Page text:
My husband, the inimitable Mr. Blitch, grew up on a farm in Northern Florida. And Santa, I’ve been told, made numerous visits to the Blitch Family home. Despite the warmer climate, Santa and his reindeer would come. The cookies and carrots were eaten, and Santa’s actual presence was undeniably evidenced by sooty boot prints and snow and ice found on more than one occasion near their fireplace.
(Nurse-speak: Santa. AEB: cookie crumbs, hoof and boot tracks, detritus from The North Pole.)

Mr. Blitch and I married in the late 1990s. We were both potters, we were both in better health, and our shared passion for art and Golden Retrievers fed our fire for each other.

On Thanksgiving morning of 1999 (“Magic Stick Day”), we learned I was going to become a mother of a Blitch. I knew then, that my life would be changed in astounding ways. What I could not anticipate however, was that Christmas would also never be the same for me. There was no way I could be prepared.


Changes and Losses

My childhood home in Berkeley was sold long ago, but my father held onto his Marin County condo until just this last year. Together, we packed up and sold the home he had purchased when I was 5 years old. We spent the very last night there, amidst a small pile of boxes, and on New Years Day I drove him to his new home here with us in Oregon.

3 months later, we received word that both my Uncle Frank and Aunt Donna were in the last stages of their respective battles with cancer.
Frank was dad’s elder brother, Donna had been a high school classmate of theirs in the tiny town of Marcola, Oregon.
Donna and Frank were both still living at their home in Bend, neither able to care for themselves or each other any longer.

I’ve been an oncology nurse for 8 years now; this was the first time I had been called upon to bring my skills with Palliative or End of Life care into practice with family members. Not just once, but twice. Donna died on March 3rd. On March 18th, I spent the night with Frank on his 83rd birthday; he was at St. Charles Hospital that night. We transitioned him to Hospice, and he died not long after, on March 31st of this year.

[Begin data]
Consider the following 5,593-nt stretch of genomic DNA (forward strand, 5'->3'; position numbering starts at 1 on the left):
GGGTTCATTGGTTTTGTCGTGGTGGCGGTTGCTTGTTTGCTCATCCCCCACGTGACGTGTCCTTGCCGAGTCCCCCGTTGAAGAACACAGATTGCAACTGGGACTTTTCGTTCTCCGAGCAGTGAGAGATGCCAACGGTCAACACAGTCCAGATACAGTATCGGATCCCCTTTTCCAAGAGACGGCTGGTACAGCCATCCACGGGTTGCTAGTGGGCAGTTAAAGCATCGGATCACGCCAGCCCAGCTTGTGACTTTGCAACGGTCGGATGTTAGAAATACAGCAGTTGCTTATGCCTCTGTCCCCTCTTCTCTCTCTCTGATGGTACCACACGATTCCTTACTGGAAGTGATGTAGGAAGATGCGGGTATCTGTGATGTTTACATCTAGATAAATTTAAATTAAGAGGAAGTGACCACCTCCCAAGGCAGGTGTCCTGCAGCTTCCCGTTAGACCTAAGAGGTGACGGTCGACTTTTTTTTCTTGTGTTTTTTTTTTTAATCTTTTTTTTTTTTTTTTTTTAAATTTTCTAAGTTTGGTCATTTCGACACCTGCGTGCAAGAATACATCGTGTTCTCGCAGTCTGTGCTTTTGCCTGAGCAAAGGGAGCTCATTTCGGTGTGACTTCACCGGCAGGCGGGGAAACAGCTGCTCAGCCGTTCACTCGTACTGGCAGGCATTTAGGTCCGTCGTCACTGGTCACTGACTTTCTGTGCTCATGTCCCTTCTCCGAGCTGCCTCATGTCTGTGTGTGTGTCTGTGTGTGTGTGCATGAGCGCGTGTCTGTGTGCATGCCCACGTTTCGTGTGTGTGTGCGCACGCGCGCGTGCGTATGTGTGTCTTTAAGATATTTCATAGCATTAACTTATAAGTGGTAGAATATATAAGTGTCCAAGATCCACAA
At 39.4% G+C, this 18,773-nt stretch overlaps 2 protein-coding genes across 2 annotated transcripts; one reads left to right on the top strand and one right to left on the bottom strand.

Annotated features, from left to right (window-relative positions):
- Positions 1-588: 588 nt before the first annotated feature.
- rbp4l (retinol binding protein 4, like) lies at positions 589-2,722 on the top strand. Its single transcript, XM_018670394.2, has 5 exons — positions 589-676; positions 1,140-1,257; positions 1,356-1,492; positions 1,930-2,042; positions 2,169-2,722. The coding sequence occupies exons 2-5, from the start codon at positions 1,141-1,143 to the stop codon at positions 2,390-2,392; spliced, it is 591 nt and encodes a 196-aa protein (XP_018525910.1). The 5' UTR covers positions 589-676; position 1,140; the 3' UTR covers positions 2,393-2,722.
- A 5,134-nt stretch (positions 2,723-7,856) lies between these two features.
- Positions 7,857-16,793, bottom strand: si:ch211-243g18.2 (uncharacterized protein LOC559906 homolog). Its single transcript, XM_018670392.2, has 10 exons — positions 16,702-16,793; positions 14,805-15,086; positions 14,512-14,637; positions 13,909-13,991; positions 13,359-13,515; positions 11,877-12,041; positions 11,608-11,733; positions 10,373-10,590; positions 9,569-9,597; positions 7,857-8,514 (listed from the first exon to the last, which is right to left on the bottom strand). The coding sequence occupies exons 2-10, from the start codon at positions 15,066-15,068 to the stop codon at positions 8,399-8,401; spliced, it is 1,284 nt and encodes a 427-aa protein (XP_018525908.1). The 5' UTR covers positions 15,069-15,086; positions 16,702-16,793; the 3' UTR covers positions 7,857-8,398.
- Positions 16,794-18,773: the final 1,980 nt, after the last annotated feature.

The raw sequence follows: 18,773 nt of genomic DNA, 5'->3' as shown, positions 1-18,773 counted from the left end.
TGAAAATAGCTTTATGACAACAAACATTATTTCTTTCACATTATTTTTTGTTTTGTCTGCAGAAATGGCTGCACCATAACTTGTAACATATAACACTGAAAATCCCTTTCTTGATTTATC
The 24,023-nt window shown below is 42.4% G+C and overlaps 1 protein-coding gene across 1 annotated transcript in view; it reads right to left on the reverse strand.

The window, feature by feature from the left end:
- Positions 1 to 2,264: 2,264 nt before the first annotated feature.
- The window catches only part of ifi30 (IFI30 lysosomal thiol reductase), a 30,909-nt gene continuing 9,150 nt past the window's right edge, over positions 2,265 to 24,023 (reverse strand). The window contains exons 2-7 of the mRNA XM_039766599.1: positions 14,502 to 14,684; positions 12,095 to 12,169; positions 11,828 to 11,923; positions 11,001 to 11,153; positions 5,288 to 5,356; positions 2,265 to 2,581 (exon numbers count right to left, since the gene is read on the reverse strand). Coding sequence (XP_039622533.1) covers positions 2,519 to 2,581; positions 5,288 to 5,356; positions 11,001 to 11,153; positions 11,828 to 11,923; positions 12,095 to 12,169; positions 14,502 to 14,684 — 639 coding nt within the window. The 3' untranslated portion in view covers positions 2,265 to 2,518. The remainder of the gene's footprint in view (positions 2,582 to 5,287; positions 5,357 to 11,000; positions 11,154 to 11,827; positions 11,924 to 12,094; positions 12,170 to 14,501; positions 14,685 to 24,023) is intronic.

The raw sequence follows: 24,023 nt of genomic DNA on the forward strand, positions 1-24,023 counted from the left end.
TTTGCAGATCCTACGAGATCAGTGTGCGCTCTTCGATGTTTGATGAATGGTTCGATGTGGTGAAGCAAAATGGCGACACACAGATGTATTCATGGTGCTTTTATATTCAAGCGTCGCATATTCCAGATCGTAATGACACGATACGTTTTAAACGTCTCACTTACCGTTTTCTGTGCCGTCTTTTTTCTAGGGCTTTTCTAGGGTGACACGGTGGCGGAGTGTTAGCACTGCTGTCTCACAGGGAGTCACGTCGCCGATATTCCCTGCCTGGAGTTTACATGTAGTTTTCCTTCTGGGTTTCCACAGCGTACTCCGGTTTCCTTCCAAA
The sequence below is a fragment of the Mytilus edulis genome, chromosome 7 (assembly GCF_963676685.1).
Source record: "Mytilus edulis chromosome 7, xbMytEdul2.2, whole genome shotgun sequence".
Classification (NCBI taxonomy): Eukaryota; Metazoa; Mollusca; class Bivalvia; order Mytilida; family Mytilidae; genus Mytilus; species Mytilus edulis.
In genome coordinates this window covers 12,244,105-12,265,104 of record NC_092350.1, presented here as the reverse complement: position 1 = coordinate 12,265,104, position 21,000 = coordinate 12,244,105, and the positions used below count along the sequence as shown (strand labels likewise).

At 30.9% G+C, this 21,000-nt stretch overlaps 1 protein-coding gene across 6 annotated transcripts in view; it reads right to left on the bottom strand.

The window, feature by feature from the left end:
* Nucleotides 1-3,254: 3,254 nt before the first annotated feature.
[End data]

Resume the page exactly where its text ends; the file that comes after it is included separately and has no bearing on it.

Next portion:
March 2015. Bend, Oregon. This was Bob & Frank a few days before Aunt Donna died. Frank came to me that night after I had taken Bob to a motel to rest. I was sleeping on the floor next to Donna’s hospital bed in the family room. She had lung cancer, Frank had bladder cancer. He woke me up and said he wanted me to help him pursue his right to Oregon’s Death with Dignity Act.

In the end, as in many cases, this was not necessary; or perhaps I should say his disease progressed too quickly, and we didn’t get to the point of seriously investigating this option.
In my years of working as an oncology nurse, I have learned that often simply having that conversation with a trusted family member or medical provider can be empowering and provide comfort to a person. Cancer takes one’s power away like no other force.

My dad and I have been been in a strange state of shock and sadness for a year now. In his words, “It’s just too much. Too much all at once.”

So this year, I’m looking hard for my inner Elf. My dad needs me to be that person, my son needs me to be that person. And Mr. Blitch, well, he needs and deserves his Happy Elf Companion and so much more.
I’m working on it, guys.













4 thoughts on “Ghosts of Christmas Past

  1. This put tears in my eyes. “Too much all at once” is exactly right. As your friend I witnessed your above story and have marveled at your fortitude. In my own history, I’ve felt at the end of my rope attempting to care for an elderly relative who wasn’t even as close as a parent relation. The journey can be exhausting on so many different levels. Give yourself, or dare I say your elf, time to heal. And, as the flight attendants say, please don your own oxygen before assisting family members. Self care is not selfish. It is necessary in order to be available as a balanced person for those around us, especially if you work in healthcare. Peace.

    Liked by 1 person